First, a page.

It’s a bit like a Greek tragedy: The father of Modernism invades the house of the Mother of Modernism, desecrates it, and banishes her. He had a “raging desire to sully these walls,” wrote Le Corbusier in 1939: “Ten compositions are finished, enough to soil everything.” He was talking about E.1027, Eileen Gray’s ultra-modern house. Ten years earlier she had designed and built it in Roquebrune-Cap-Martin on the Côte d’ Azur for herself and her lover, Romanian architect Jean Badovici. At that point in time, Gray had already separated from him and gifted him E.1027. Badovici opened the door to his friend Le Corbusier and had him paint a series of semi-abstract murals, some of them with erotic themes, the sheer power of which truly ravaged the house’s delicate Minimalism. Gray was horrified. The photographs that show Le Corbusier naked “soiling the walls” document the blunt attempt to appropriate the house, to write over a female art cosmos.
Von Oliver Koerner von Gustorf | 6/9/2015
But what drove the world-famous architect to commit such “rape”, which is how Peter Adam, Eileen Gray’s friend and biographer, described the assault. One possible explanation is that Le Corbusier, egomaniac that he was, found himself unable to accept his former pupil’s virtuosity. As a matter of fact Gray’s E.1027 takes its inspiration from the plans Le Corbusier developed for his Villa Le Lac on Lake Geneva and his “Five Points towards a New Architecture”, which typically included long horizontal windows and buildings elevated on pilotis. And yet, the Irish designer and interior designer interpreted Le Corbusier’s approach and took it further to produce an alternative concept to his idea of the “Living Machine”, which later manifested itself in his “Unité d’Habitation”. “A house is not a machine to live in,” she objected. “It is the shell of man, his extension, his release, his spiritual emanation.”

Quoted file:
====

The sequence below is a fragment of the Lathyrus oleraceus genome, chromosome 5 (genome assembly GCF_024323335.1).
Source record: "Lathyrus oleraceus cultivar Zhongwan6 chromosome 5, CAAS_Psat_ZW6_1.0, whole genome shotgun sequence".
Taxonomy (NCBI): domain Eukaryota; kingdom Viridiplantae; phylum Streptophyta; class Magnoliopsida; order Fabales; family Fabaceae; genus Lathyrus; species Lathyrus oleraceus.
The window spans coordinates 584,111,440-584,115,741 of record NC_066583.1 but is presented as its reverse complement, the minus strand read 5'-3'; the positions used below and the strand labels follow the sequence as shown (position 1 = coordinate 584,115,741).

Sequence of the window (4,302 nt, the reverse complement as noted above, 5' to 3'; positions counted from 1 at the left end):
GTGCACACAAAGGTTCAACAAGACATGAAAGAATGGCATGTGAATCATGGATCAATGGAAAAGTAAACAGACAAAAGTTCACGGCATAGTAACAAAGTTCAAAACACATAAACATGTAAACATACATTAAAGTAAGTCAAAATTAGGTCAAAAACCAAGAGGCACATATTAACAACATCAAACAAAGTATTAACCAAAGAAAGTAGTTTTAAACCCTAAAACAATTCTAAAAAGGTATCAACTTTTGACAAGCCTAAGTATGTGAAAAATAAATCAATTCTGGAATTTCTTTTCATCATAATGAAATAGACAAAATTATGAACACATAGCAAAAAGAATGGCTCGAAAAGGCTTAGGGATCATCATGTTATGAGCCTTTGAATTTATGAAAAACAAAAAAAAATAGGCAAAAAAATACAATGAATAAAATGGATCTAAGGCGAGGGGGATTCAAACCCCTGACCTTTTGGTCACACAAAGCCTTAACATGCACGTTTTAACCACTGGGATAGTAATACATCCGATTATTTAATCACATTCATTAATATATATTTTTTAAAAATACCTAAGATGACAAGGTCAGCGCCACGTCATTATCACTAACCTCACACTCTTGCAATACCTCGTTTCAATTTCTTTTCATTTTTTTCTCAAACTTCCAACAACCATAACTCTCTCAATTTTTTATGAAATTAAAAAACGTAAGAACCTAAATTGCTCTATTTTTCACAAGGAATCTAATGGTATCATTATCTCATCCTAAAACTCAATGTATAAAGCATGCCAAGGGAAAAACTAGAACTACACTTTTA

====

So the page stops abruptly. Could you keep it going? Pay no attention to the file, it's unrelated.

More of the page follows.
E.1027 is “a villa full of mysteries, secret compartments, partitions and sliding doors – both revealing and disclosing itself,” writes Jennifer Goff in her recent publication “Eileen Gray – Her Work and Her World”. Gray countered Le Corbusier’s functionalism with a most individualist style, which eschewed the systematic development of architecture and design “for man”. Instead, they evolved organically – for specific people, places and situations. A case in point is the “Adjustable Table”, which Gray designed in 1927 for her sister, who liked to have breakfast in bed when staying at E.1027. Now ClassiCon is bringing out a limited edition of this design icon with a black finish – in 2013 Gray’s prototype had already graced the poster for her retrospective at Centre Pompidou. ClassiCon’s CEO Oliver Holy considers Gray one of the most outstanding female artists to have transformed the face of the 20th century, alongside Coco Chanel and Louise Bourgeois.